This is a really interesting article, thanks for sharing. One key challenge I see with this disruptive play is the feedback loop. I’d argue that the sample size and the time that it takes to realise returns (and therefore ‘prove’ success) are so long that the refinations to the algorithm referable to a particular investing context will only come into play at a time where that paradigm may no longer be in play.
I think the fact that there are a number of well-funded players in the space, and that VC more generally is moving this way especially with discovery and initial due diligence processes suggests there is fire under the smoke, but this feels like a significant challenge that will need to be carefully addressed.
Great article and thanks for sharing! Having read into this ‘Hinge’ thing, it looks like it’s aimed at creating lasting relationships rather than more short-term ones (e.g. Tinder). This therefore makes the feedback on ‘matches’ not a particularly great feedback loop on whether it is fulfilling on that value proposition.
Like another poster mentioned above, I think the introduction of the ‘We met’ function is a real game-changer, because now you have the company collecting data on what the interaction between the pair was like, which can then help inform how future possible matches are recommended. It would be interesting to understand what relationships exist between ‘matches’ and other on-platform activity, compare to off-platform activity that Hinge gathers from users.
While this appears in its early stages for now, in the future the company could collect detailed information on the interaction, which could significantly increase the odds that its recommendations fulfil user expectations!
Something I’ve grappled with, and I think it’s growing in recent times, is the divergence between box office numbers and critical acclaim (the classic tension between film as a commercial product vs as an art form; of course, it is both in varying degrees). Case in point – a lot of the superhero movies make an absolute bonanza, but typically review poorly (much to the chagrin of loyal fans).
My question – if this technology were adopted by players across the industry, could we use crowd-sourcing to generate the innovation and ‘art’ that we need to ensure the medium’s continued vibrancy? Or do we need the continued out-sized influence of a few very successful creative experts to continue to prop up that side of the industry?
I enjoyed the article, thanks for the read Issei! I can see the value proposition from a customer perspective, being the ability to get tailored products at (hopefully) reasonable prices, but I struggle with how the logistical side of business will work in traditional distribution. With ‘selection’ of a specific unit occurring much earlier in the product’s journey to the customer’s hands, the ability to ship bulk units, with future owners who are not tied to specific units, is removed – adding potentially significant shipping costs. By creating a meaningful relationship at the outset between manufacturer and customer, traditional wholesalers/distributors and retailers are cut out of the loop – it simply becomes a game of moving the box from A to B.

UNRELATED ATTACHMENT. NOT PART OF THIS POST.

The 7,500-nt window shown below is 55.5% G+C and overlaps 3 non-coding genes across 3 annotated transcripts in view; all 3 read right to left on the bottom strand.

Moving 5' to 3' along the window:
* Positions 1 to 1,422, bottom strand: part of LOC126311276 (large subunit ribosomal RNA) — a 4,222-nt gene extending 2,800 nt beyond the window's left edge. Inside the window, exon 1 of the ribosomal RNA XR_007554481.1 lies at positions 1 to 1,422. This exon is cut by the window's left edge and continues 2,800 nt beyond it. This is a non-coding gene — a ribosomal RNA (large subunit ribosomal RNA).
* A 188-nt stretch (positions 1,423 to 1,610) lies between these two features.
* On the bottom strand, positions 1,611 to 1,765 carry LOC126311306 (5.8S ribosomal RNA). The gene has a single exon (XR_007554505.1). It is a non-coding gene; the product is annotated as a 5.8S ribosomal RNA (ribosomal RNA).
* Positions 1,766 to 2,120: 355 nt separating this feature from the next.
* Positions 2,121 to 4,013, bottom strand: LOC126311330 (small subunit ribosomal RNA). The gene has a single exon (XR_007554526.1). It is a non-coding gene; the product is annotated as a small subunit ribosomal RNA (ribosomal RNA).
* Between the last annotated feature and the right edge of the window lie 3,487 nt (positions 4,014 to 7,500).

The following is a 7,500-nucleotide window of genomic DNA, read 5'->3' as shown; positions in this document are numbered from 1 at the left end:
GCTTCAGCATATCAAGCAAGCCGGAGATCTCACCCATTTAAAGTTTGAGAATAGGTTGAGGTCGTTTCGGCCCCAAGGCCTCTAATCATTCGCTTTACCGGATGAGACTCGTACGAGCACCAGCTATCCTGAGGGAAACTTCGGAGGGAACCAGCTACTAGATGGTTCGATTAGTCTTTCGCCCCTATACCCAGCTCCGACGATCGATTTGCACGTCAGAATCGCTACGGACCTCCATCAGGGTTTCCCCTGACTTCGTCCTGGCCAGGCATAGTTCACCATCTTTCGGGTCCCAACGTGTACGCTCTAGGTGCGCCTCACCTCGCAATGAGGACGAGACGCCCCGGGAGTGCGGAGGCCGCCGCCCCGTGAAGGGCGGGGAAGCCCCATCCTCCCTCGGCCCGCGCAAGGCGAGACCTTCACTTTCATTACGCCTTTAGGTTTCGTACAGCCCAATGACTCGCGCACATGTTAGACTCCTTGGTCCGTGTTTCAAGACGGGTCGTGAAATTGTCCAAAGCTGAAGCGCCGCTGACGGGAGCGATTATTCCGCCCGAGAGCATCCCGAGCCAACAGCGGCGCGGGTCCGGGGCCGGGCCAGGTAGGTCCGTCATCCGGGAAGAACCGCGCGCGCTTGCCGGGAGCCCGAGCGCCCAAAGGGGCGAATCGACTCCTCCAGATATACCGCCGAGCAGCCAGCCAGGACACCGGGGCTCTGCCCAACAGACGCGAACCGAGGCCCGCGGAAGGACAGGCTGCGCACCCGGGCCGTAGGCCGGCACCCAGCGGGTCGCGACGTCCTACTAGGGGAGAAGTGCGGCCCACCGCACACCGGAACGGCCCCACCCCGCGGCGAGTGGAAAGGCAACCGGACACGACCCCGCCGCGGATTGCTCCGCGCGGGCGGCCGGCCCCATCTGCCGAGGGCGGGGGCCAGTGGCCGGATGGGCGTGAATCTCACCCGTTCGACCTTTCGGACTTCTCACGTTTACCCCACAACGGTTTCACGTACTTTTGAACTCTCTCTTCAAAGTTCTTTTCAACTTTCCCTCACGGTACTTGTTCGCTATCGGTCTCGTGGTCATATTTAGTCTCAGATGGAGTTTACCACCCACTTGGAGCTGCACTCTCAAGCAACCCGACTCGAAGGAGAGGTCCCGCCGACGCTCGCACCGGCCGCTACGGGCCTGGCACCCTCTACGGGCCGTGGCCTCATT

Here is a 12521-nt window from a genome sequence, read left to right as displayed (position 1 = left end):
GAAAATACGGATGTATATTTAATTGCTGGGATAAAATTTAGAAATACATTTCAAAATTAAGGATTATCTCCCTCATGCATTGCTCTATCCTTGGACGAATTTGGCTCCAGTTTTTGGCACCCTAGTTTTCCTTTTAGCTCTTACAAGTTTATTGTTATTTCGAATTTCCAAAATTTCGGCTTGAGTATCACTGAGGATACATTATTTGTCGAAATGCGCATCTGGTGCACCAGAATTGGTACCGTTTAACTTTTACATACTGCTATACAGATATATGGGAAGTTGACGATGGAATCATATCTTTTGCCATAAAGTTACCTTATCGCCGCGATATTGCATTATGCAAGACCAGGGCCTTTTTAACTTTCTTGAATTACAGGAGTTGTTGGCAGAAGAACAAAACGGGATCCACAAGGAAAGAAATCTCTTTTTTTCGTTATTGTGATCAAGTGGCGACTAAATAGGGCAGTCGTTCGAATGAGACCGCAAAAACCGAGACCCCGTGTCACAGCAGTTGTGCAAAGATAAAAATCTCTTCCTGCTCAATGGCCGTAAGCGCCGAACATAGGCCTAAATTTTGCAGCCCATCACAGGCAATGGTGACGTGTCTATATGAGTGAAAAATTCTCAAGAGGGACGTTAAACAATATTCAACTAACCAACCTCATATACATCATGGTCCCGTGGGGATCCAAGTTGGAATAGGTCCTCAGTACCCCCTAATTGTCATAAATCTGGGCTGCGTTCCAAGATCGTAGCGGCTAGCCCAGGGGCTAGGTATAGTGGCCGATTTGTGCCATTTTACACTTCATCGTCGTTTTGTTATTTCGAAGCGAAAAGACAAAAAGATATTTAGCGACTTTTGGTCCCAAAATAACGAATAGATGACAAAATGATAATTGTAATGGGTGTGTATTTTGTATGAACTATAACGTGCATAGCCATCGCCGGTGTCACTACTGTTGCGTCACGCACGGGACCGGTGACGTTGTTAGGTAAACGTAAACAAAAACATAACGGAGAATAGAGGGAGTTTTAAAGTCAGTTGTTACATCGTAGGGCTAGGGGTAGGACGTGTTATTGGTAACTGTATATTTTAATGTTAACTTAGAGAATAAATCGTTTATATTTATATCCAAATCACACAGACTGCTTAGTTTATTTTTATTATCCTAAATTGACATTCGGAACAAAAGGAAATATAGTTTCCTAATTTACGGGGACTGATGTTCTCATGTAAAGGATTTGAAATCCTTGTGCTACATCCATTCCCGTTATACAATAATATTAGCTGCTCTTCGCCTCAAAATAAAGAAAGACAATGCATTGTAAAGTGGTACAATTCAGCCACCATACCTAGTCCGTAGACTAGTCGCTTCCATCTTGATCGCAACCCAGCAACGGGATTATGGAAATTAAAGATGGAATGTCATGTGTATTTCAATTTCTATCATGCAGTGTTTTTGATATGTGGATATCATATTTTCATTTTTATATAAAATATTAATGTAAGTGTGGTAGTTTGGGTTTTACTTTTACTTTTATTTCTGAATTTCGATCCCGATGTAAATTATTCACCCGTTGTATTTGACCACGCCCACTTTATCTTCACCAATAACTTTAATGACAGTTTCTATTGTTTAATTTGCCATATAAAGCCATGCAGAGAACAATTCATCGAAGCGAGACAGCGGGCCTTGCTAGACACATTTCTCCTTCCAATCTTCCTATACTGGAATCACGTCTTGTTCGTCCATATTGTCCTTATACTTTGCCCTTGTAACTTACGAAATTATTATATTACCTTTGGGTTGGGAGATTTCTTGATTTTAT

I love the idea as a customer and it’s clear that a significant amount of R&D has gone into the development of the technology, but to my mind it lacks both the ability to scale from a manufacturing standpoint (the printing time seems far too long to be viable) but moreover from a marketing angle. How could even an iconic brand like Hershey convey so many different messages and SKUs through the type of customisation described above? This would also put a lot of additional pressure on the brand to get its retail lines exactly right, and it would threaten its ability to meet unit sale rate targets from retailers.
Thanks for the article – a great read! As a couple of others have mentioned above, I think that the threat posed by “indie” startup brands is actually increased by the existence of additive manufacturing, and this is where I’d like to focus my comment:
To my mind, that additive manufacturing will remove the need for moulds and potentially re-tooling time (thereby, potentially reducing contract manufacturers’ typically high minimum volumes) will hurt big brands, because these are the big costs and cash expenses that act as significant barriers for would-be entrants. The contract make-up manufacturing facility of the future might be able to service many small orders from brands in a single day, and realise comparable profitability and output to a situation where they only ran one line in a day.
It might also make me nervous as a large contract manufacturer or distributor – we don’t know where the split of physical vs e-commerce will ultimately land, but the erosion of scale benefits could also see local retailers make many of our desired goods right in front of us, or even equip us to make things ourselves in our homes. This would threaten the business models of the scale manufacturers and distribution with a significant fragmentation of their customers.